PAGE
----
Dhaka, Oct 30 (UNI) World Bank will provide 130 million dollar aid to help Bangladesh face food crisis and particularly to benefit the poor families affected by high food prices.
The financing is designed to ease the pressure on Bangladesh's current budget which is staggering from expansion of food-related spending, including social protection programmes.
The Food Crisis Development Support Credit Project, approved today by the World Bank, is part of the Bank's fast-track Global Food Response Program (GFRP), according to a release.
World Bank Country Director for Bangladesh Xian Zhu said the spike in food prices, compounded by rising prices of other commodities, has pushed over four million Bangladeshis back into poverty.
He said the credit will help reduce the pressure on the budget and ensure continuation of the government's social protection programmes, designed to the help the poorest people deal with rising food costs.
According to a World Bank projection, the food price shock has increased Bangladesh's poverty rate by about three percentage points.
It also found that nearly eight per cent of the surveyed households pulled their children out of schools to get jobs to assist their families cope with the crisis. In addition, many poor households have cut their food intake.
Bangladesh government has allocated 800 million dollars in its FY09 budget to deal with this crisis. These measures include making food grain, particularly rice, available to poor people at subsidised prices, scaling up existing safety net programmes, setting up a new employment guarantee scheme to help people in poor areas, and increasing the country's strategic food reserves.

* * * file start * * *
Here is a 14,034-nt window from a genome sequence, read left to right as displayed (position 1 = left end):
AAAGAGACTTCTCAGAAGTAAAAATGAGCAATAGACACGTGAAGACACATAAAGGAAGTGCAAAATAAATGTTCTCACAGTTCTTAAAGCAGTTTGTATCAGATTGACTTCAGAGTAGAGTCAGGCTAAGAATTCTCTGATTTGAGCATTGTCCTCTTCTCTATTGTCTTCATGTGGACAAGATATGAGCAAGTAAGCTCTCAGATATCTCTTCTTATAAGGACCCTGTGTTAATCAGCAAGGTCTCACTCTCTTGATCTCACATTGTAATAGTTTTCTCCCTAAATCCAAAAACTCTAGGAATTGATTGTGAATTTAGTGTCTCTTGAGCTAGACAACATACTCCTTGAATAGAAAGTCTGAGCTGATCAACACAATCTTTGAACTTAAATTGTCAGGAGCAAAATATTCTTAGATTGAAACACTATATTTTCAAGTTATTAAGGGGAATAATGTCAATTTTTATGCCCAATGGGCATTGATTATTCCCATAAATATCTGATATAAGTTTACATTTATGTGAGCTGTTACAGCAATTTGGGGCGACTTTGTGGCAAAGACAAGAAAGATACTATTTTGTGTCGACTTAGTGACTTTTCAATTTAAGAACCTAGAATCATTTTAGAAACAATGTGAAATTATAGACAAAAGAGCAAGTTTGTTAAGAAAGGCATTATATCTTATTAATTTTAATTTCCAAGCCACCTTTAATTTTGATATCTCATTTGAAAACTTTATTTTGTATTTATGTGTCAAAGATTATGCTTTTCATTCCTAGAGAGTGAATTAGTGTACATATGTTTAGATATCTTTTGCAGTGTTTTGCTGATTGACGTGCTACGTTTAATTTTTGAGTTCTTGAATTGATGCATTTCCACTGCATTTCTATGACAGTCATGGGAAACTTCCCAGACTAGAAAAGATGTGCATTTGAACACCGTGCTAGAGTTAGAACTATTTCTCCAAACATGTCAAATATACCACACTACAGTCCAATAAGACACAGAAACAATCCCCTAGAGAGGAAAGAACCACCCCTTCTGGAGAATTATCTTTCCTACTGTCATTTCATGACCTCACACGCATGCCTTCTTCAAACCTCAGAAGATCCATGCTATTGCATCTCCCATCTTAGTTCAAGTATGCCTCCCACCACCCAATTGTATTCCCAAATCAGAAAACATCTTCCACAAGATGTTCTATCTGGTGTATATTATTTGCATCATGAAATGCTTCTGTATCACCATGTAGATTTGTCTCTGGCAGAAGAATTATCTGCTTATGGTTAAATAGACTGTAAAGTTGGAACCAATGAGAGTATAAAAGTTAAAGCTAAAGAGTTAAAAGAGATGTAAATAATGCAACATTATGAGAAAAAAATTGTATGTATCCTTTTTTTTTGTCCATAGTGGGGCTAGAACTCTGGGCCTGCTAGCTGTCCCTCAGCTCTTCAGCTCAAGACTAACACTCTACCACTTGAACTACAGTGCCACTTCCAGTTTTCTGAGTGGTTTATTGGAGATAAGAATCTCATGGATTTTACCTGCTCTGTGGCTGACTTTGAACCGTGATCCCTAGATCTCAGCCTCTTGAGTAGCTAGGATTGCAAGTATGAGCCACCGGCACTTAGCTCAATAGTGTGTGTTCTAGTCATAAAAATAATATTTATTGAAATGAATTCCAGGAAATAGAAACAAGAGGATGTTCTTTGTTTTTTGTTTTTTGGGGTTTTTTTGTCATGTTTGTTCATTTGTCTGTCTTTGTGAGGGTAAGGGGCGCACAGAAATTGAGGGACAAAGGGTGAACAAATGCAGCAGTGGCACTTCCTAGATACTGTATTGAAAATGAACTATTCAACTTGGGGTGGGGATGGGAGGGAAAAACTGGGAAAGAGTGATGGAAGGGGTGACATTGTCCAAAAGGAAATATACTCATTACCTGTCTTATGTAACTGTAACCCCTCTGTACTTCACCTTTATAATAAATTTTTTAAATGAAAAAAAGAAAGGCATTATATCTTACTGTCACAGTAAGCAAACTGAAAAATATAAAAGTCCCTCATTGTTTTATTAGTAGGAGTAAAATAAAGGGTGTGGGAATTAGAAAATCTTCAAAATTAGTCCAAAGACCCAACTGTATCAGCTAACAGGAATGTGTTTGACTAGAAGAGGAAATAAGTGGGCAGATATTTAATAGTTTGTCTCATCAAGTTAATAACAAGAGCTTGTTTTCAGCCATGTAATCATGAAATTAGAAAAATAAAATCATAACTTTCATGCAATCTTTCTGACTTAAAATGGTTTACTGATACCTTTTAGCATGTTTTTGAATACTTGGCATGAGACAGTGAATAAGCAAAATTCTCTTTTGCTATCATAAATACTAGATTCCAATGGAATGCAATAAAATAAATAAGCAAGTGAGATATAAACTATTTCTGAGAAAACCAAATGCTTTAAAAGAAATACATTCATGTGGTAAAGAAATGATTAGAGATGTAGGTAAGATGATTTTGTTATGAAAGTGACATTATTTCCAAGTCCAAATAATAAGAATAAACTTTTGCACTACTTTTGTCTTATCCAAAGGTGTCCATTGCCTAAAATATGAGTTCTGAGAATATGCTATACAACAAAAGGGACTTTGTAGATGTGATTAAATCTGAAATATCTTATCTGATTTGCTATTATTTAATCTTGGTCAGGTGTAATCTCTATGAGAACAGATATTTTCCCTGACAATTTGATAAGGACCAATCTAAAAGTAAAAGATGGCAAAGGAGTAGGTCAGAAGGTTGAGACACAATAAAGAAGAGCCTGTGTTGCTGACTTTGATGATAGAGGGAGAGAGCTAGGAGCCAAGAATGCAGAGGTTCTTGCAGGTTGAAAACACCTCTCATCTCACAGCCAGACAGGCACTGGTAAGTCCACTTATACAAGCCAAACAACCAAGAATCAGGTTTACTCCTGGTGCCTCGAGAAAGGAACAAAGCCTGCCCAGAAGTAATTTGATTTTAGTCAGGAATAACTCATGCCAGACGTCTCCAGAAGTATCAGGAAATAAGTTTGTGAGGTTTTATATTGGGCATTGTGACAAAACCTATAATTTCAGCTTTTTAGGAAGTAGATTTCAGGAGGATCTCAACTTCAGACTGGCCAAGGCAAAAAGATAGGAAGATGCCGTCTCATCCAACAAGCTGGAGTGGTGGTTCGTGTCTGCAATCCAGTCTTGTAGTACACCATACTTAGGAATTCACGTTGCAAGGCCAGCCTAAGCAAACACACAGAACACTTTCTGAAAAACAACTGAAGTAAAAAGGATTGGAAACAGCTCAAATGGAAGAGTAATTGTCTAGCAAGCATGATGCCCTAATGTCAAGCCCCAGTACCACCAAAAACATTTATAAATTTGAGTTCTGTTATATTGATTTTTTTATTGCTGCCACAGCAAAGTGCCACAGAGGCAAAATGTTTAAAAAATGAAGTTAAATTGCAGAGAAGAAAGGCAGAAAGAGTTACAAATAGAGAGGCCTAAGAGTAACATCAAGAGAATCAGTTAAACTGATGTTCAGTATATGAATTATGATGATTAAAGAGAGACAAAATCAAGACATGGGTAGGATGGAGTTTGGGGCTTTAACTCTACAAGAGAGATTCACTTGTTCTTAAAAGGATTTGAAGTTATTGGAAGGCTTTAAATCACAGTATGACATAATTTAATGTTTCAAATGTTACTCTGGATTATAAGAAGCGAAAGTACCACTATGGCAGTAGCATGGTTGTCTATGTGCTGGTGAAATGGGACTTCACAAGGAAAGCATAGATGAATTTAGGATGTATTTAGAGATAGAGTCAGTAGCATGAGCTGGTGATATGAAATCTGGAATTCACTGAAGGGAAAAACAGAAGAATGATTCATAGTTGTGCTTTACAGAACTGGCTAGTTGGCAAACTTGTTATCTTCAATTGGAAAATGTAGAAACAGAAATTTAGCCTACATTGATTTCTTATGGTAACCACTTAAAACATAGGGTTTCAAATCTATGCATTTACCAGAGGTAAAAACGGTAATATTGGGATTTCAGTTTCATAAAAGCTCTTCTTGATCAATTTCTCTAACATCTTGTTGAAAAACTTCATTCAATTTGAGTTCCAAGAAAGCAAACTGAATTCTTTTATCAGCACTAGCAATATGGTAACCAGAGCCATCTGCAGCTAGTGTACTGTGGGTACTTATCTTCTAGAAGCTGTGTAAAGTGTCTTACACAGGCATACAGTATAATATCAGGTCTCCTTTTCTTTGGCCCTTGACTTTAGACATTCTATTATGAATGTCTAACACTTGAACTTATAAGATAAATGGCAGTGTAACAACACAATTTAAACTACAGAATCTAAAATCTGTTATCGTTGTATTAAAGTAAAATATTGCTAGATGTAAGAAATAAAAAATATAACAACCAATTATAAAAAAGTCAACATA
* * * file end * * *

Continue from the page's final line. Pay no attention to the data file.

The Bank is also providing ongoing assistance to strengthen Bangladesh's social safety net programmes, including a new 100-day employment guarantee scheme that started on September 15 this year.
Meanwhile, the country has taken several actions over the last 15 years that have strengthened the safety net system. For example, the country is gradually moving to cash-based safety nets to avoid both inefficiencies and possible diversion of funds along the complex procurement, storage, and distribution chain.
NGOs and development partners are helping maintain oversight of many of the safety net programmes.
UNI XC SG BD1755